Whole Foods Market
If you want organic macadamia nuts or simply like to know that the food you eat is of the highest quality available, then Whole Foods Market is the place to shop. Whole Foods have earned a reputation for themselves as a premium grocery store thanks to the quality of their products, but you will pay extra, and their macadamia nuts tend to be on the more costly side. If shopping at Whole Foods is usually too expensive for you, then keep an eye out for when macadamia nuts go on promotion and stock up on pantry essentials when they are at their best price.
Ayoub’s Dried Fruit & Nuts
Finally, how could we complete this list without also mentioning our own fantastic range of premium nuts? We pride ourselves on quality at Ayoub’s and only sell the very best raw macadamia nuts. Sweet, delicate, and nutty, our raw macadamias are perfect for snacking on as they come or ideal for blending into nut butter or straining into nut milk. If you’re feeling indulgent, then you have to check out our chocolate-coated macadamia nuts too! If you’re lucky enough to live near one of our Ayoub’s stores, then we’d love for you to try some of our delicious freshly hand-roasted nuts, or alternatively, all of our products are also available online for delivery direct to your door.
How Should You Store Macadamia Nuts?
The most cost-effective way to buy macadamia nuts is in bulk, but this means learning how to store your nuts to stop them from going off.
Why Do Macadamia Nuts Go Bad?
Like other nuts, macadamia nuts will become rancid if left exposed to the open air. This is because they contain high levels of fatty acids, which oxidize easily. Once oxidized, these fatty acids change their molecular structure, becoming bitter and unpleasant to eat. To prevent your macadamia nuts from going bad, it’s important to keep them in an airtight container, store them away from direct sunlight and keep them away from moisture.
How Quickly Will Macadamia Nuts Go Bad?
When stored correctly, macadamia nuts have a relatively long shelf life. When sealed in an airtight container in the pantry, they’ll last for around six months before they start to taste bitter. If stored in the refrigerator, macadamia nuts will last even longer and will retain their freshness for up to a year! If you have a ton of macadamia nuts or live in a very hot climate, then you can also store macadamia nuts in the freezer, where they’ll stay fresh for up to two years.
What Is The Correct Way to Store Macadamia Nuts?
The best way to store macadamia nuts is on the package they come in. However, if you need to open the bag or want to portion out your macadamia nuts, then it’s best to transfer them to an airtight container that can be easily re-sealed.
Even a small amount of air is enough to begin the rancidification process, and so for the very best result, you may want to consider vacuum sealing your macadamia nuts in a vacuum container.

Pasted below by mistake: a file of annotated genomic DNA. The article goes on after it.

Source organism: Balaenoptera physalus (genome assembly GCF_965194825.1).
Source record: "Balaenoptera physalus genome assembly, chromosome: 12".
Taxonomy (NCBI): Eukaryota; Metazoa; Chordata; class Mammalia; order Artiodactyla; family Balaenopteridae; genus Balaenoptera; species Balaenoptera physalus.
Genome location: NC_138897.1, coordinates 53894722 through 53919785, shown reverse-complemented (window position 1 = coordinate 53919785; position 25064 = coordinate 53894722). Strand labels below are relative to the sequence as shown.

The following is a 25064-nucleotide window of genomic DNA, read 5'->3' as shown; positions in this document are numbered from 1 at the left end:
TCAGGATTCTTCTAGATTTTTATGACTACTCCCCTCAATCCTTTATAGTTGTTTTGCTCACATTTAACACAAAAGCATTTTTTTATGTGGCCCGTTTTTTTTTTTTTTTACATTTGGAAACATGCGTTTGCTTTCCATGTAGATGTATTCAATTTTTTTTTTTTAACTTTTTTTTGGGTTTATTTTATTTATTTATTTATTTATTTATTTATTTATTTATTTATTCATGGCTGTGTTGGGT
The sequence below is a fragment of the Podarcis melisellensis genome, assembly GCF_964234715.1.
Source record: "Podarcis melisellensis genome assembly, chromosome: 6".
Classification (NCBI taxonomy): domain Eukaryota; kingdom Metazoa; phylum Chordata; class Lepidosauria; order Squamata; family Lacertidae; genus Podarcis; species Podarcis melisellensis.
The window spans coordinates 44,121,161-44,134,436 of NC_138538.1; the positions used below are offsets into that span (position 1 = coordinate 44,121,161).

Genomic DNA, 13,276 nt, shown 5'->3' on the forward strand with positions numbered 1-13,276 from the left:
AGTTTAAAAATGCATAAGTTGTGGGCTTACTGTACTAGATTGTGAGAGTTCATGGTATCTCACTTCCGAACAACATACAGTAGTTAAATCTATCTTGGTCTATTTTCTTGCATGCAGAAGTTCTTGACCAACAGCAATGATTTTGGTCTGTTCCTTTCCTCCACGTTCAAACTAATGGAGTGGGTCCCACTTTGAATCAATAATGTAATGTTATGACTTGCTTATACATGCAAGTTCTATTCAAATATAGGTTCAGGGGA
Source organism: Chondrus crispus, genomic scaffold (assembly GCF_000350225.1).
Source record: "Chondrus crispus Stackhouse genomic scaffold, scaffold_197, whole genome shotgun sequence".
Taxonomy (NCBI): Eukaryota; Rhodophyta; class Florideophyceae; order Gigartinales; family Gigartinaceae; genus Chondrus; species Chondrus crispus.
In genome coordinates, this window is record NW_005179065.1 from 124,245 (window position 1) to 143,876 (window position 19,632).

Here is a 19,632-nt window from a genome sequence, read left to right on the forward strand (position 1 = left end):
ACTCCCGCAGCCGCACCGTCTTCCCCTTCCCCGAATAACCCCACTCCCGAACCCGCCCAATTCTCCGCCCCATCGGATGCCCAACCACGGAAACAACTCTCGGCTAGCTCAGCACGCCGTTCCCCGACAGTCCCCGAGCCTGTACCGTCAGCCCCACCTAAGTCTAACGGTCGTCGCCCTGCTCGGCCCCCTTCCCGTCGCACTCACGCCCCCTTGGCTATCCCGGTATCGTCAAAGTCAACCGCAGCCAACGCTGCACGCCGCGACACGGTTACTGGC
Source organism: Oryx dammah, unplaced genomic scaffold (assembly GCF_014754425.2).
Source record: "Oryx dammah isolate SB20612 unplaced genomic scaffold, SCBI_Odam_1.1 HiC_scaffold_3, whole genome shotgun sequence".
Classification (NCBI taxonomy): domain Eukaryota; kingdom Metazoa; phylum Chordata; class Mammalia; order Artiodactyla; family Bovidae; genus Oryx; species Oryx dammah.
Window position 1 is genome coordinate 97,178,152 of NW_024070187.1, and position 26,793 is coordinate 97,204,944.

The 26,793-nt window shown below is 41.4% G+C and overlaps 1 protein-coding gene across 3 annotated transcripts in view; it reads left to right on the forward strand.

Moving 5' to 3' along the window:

In addition to keeping oxygen out of the container, you also need to store your macadamia nuts away from direct sunlight and someplace cool. The pantry is usually sufficient, but if you live in a very hot country then you may want to store your macadamia nuts in the fridge or freezer.
How to Tell If Your Macadamia Nuts Have Gone Bad
Even when stored in an airtight container, eventually macadamia nuts will start to lose their flavor or will become rancid. Here are a few ways to tell if your macadamia nuts have gone bad.
They’ve Gone Moldy
If your macadamia nuts show any signs of growing mold, then they’ve definitely gone bad! Even if the mold is only on a few of the nuts you will need to throw the whole container away. Macadamia nuts will only become moldy if they get damp, which is why it is important to keep them dry and store them away from high humidity.
They Smell Funky
An easy way to tell if your macadamia nuts have started to go rancid is to give them a sniff. When fatty acids oxidize, they let off a very distinct aroma which has been compared to the smell of paint, nail varnish remover, and plastic. Fresh macadamia nuts will have a pleasant aroma; if they smell of anything other than this, it could indicate that they have started to go bad.
They Don’t Taste Nice
Finally, another easy way to tell if our macadamia nuts have gone bad is to taste them.
Rancid nuts have a very distinct bitter taste, and you’ll know very quickly if they’re good to eat or not. If your macadamia nuts no longer taste creamy and delicious, then they’ve probably started to go bad, and it’s time to replace them.
Four Deliciously Easy Ways to Eat More Macadamia Nuts
So you want to start eating more macadamia nuts but you don’t know how to incorporate them into your diet - here are four easy things to try!
Make Some Macadamia Nut Butter